You remember in the last story what a dreadful time Mrs. Bruin had to get away from the stinging bees, and how if it had not been for dear, kind Uncle Lucky she never would have gotten away?

Well, the bees were soon left far behind, for the automobile went very fast, and by and by they came to Mrs. Bruin’s cave. So she invited the two little rabbits in, for by this time everybody was hungry, and the two little bears were almost starved.

Now, Mrs. Bruin had a big closet where she kept all sorts of nice things to eat and before long cake and milk and lettuce leaves and apple pie were on the table and the feast commenced.

And after that they wound up the graphophone and heard a lovely song, which I’m going to tell to you because it was so pretty. And this is the way the words went and you can make up any kind of music to go with it, if you wish:

By-o-by, little bear cub,

In your cave on the windy hill.

Safe in the care of dear mother bear

Cuddle up tight and be still.

Father is out in the woods, and soon he

Will be coming home safe to baby and me.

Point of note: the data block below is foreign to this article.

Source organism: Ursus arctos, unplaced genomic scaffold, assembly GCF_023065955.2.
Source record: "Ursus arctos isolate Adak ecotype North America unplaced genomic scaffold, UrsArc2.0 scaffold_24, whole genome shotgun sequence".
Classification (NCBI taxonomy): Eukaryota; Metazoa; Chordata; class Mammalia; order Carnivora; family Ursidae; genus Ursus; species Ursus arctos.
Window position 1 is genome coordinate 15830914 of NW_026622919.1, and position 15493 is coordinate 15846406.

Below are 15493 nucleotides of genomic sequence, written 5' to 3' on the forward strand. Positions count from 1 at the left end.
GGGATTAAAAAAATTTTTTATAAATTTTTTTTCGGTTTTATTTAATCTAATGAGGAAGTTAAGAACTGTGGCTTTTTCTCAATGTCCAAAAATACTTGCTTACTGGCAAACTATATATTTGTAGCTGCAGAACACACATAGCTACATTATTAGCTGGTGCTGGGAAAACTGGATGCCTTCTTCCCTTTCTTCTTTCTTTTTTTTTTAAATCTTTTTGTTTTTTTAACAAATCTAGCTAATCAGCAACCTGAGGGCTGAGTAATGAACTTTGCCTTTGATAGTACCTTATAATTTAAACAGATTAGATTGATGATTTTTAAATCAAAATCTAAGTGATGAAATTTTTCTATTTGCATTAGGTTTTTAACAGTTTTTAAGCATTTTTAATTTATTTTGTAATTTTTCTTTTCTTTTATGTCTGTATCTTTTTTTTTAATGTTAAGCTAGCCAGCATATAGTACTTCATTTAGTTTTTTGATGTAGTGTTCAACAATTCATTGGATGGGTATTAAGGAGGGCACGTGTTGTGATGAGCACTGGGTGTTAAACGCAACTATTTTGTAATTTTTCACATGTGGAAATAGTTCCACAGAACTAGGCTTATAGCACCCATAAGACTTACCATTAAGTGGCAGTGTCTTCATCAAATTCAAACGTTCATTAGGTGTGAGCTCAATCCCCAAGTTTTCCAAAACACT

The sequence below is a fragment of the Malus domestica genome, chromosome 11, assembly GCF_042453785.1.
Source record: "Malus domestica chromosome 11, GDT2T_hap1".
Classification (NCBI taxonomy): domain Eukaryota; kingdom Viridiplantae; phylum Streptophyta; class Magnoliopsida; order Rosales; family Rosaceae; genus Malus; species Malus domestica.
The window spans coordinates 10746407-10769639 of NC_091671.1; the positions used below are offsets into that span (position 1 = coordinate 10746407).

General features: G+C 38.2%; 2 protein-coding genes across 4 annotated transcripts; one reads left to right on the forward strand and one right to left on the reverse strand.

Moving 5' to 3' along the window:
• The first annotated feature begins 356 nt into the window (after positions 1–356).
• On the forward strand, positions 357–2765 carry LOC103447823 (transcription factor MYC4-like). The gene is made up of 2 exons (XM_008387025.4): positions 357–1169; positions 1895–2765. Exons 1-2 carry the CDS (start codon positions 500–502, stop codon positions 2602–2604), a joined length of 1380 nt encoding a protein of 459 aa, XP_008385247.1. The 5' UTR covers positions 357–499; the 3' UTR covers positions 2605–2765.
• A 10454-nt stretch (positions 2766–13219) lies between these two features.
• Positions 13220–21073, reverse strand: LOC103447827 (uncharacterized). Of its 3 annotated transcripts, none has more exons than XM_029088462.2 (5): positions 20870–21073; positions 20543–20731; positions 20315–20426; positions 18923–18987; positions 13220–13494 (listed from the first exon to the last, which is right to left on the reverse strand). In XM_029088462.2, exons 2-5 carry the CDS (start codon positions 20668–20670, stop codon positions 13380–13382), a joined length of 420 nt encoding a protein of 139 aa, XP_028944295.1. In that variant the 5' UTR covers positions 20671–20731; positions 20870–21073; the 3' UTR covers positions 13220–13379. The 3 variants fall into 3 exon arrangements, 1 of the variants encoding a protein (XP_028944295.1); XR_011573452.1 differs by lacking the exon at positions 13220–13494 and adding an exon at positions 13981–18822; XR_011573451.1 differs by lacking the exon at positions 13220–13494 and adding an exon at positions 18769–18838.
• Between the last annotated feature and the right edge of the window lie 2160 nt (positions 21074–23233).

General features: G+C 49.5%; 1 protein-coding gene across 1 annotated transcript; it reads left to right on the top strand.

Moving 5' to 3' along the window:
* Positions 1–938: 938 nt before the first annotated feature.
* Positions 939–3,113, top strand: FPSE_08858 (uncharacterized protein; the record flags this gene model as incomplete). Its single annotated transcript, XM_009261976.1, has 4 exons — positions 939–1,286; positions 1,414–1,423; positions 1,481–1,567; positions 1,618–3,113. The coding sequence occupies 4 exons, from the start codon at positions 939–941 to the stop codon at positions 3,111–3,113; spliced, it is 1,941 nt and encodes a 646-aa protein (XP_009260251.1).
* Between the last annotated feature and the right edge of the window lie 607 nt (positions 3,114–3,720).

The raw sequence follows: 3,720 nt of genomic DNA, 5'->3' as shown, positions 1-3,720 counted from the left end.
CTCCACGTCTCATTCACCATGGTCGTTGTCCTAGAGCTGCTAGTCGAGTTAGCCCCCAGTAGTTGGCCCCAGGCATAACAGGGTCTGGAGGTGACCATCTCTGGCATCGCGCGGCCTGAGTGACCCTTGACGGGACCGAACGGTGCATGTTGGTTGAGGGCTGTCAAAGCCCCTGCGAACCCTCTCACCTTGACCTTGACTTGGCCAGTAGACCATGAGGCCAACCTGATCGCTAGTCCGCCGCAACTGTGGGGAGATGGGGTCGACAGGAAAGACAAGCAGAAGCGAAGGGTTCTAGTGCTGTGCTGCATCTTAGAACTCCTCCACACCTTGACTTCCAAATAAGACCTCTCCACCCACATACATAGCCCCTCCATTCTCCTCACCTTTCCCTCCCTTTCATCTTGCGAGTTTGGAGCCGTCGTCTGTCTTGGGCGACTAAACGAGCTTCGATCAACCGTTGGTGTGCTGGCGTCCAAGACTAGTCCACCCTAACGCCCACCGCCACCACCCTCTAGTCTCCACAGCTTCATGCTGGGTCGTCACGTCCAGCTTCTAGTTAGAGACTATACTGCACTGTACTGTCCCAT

So cuddle up tight for the shadows of night

Are creeping o’er meadow and lea.

And do you know, those dear little Bear cubs went sound to sleep and were put to bed without waking up. Wasn’t that nice? And that’s the way little boys and girls should behave.

Never give mother a worry or care, but be good like a dear little fuzzy wool bear. Goodness me! I’m making up poetry myself only my typewriter didn’t make the lines go just the way they should.

Well, after this Billy Bunny and Uncle Lucky got into the automobile and drove away, and by and by the stars came out and the big round moon, and they were still far from home. But they didn’t care. No, sirreemam.

Billy Bunny hopped out and lighted the lamps, and Uncle Lucky turned up his coat collar for the night wind was chilly, and then they started off again. And by and by, not so very long, they came to a little hotel called “Cuddle Inn.” “That’s the place for your uncle,” said the kind old gentleman rabbit. “Let’s inquire,” which means to find out, “if they will take us for the night.”

So Billy Bunny hopped out and went into the hotel office, and the landlord, who was a nice-looking squirrel, with a beautiful gray bushy tail, said, “I have a nice room with two beds,” and then he put the Luckymobile in the barn and the two little rabbits went to sleep before they took off their watches; they were so tired, and if the old cow doesn’t blow her horn to wake me up before it’s morn, I’ll tell you in the next story what happened after that.

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